The Leadership Skills of the 21st Century
Changing Times Require Law Schools to Lead with Educational Innovations
The world is “Flat’ according to Tom Freidman and global competition requires everyone to become better, faster and cheaper. Customers are more demanding and this reality applies to the legal marketplace. A New York State Bar Association Report points out that lawyers are facing more and more competition.
“Aware of it or not, virtually every lawyer now operates in a globalized environment with increased competition. A solo practitioner in Elizabethtown, N.Y., can have a client with a legal problem involving a supplier in China. A law firm in Manhattan can send legal work to Bangalore as easily as it can to an associate on its 32nd floor. A solicitor from Toronto can represent a client with legal interests in Buffalo, just a few miles [kilometers] down the road.”
As pointed out in the article, Lawyers Face New Challenges from Global Competition written by Joel Stashenko in the New York Law Journal:
“Recent economic conditions have reduced and shifted the demand for many forms of legal services, forcing many corporate clients to explore cost reductions in a variety of areas, including services for outside legal counsel,” the (New York) task force found. “Law firms have, accordingly, reacted with downsizing, restructuring and the development of new practices. … In our view, the recession has simply accelerated and highlighted changes in the market for legal services and the means of their delivery. We expect these trends to continue, with increased experimentation in alternative fee arrangements and efforts by law firms to compete more effectively in an evolving marketplace.”
The future of the profession is at its best when lawyers use all their skills, vision, and creative thinking and leadership skills to help a client move successfully forward in their business and in the new and demanding legal compliance world. In order to do this, lawyers must develop new ways of thinking, problem solving and must work across borders and boundaries. What are these skills? They are different from our traditional legal skills. But, it is not an ‘either or’ situation it is an AND. The new world requires traditional skill sets AND nontraditional skills. Clients require great analytical skills and great creative problem solving skills; it is effective legal analysis and new ideas of entrepreneurship, leadership and business acumen; it is cross town relationships and cross border, cross cultural awareness. In my experience, here is the list of new skills.
- Analytical, innovative and creative thinking skills
- Multiple ways of communication, negotiations, conflict resolution and persuasion.
- Collaboration, teamwork and networking
- Cross cultural Awareness, empathy and EQ
This is the way of the future, the way of the 21st century lawyer and the way of the 21st century law school. The global legal economic environment is radically changing and law schools need to lead the way with new educational ideas in this “new normal”. We need to educate lawyers to think like lawyers, leaders, entrepreneurs, innovators and give them the skills to become world class client service providers. As pointed out by Phil Weiser, the Dean of the University of Colorado Law School:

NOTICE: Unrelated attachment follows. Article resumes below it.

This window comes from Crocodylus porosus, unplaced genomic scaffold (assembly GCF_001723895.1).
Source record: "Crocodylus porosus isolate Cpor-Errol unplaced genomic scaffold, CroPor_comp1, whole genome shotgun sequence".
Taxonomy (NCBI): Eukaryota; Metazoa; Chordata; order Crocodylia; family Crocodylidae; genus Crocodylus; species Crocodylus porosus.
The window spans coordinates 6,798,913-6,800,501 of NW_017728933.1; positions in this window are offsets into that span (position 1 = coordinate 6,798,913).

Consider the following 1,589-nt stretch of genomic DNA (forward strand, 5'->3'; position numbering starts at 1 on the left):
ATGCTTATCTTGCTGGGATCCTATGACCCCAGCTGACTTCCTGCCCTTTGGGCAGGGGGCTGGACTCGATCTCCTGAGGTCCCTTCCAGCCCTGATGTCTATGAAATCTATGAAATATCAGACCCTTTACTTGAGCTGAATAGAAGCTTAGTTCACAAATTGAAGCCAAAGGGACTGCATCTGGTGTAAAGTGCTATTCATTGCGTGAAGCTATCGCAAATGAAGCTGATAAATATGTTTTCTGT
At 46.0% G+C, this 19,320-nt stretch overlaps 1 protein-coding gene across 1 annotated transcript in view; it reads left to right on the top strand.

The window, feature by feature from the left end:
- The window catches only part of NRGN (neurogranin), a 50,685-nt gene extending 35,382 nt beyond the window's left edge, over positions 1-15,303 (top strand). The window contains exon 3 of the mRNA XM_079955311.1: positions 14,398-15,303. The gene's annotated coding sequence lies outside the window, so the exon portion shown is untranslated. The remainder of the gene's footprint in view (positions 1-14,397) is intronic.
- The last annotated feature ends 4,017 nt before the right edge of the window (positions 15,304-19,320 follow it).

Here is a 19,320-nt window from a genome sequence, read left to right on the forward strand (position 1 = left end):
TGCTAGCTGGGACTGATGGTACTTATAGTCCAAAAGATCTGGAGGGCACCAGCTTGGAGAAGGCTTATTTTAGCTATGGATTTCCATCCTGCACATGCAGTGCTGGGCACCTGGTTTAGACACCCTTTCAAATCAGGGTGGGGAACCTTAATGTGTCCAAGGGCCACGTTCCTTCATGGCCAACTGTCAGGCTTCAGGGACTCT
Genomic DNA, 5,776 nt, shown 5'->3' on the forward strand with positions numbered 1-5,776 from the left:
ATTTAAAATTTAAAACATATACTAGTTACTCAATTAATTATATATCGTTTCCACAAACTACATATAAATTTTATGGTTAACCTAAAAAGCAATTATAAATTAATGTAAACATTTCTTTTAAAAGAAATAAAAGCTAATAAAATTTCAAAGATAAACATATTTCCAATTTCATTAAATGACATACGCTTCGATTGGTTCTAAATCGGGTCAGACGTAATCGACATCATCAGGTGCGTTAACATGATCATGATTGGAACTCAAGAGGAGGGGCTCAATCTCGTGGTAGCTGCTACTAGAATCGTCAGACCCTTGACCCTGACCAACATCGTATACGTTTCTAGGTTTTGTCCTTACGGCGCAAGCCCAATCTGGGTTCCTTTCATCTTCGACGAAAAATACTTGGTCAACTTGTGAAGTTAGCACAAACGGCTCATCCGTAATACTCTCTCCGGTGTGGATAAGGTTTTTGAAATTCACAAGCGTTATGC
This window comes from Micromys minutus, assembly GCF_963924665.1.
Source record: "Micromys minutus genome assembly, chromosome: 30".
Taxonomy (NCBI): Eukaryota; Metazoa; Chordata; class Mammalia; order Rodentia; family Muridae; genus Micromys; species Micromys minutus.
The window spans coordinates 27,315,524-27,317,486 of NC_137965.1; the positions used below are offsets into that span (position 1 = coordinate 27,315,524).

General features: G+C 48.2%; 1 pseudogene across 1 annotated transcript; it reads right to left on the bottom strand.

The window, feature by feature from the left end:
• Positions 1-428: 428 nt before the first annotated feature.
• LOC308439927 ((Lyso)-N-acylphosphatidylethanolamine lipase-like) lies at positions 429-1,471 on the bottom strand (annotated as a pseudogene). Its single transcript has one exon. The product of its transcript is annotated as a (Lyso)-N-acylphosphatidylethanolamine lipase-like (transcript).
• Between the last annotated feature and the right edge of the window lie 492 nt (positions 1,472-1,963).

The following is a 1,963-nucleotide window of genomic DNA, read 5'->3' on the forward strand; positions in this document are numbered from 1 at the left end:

“The upside of today’s New Normal is that law schools have the opportunity to develop a new generation of lawyers who are more purposeful than ever before about how to develop and navigate their careers. These graduates will be legal entrepreneurs. By that, I mean lawyers—whether working in government, nonprofits, law firms, consulting firms, or businesses—who take ownership of their career paths and develop the tool kit necessary to add value and succeed wherever they work. Developing legal entrepreneurs, however, requires a commitment to innovation and experimentation that until recently has not been traditionally associated with legal academia.”
Thank you very much,
General Counsel – JSI Logistics
Adjunct Law Professor – Santa Clara Law School
The Role of Lawyers as Leaders:
2013 Panel Discussion
Sponsored by the Santa Clara Law School and The Santa Clara County Bar Association
Hon. Patricia Bamattre-Manoukian
Associate Justice, 6th District Appellate Court
Hon. Carol Corrigan
Associate Justice, California Supreme Court
Larry Sonsini, Esq.
Chairman of Wilson Sonsini Goodrich & Rosati
Jeffrey F. Rosen, Esq.
Santa Clara County District Attorney
Leadership for Lawyers Class
Taught by Professor Robert Cullen
Wednesday, April 17, 2013
5:30 pm – 7:00 pm
MCLE credit 1.0 Hours
Wine and Cheese Mixer After the Panel Discussion
Challenging Lawyers to be Leaders
The Most Successful Lawyers Practice Law and Practice Leadership.
What makes some lawyers great? They practice law and they practice leadership. Successful lawyers have the qualities that distinguish them as great lawyers; in addition, they incorporate leadership skills in their practices to create opportunities, build relationships and create positive change for their clients, their organizations, and their communities. Leadership is the essential ingredient to an extraordinary career in law. In short, exceptional lawyers think like lawyers and importantly, they also think like leaders. These conclusions come from the research performed for the book, The Leading Lawyer: A Guide to Practicing Law and Leadership and those I interviewed, including: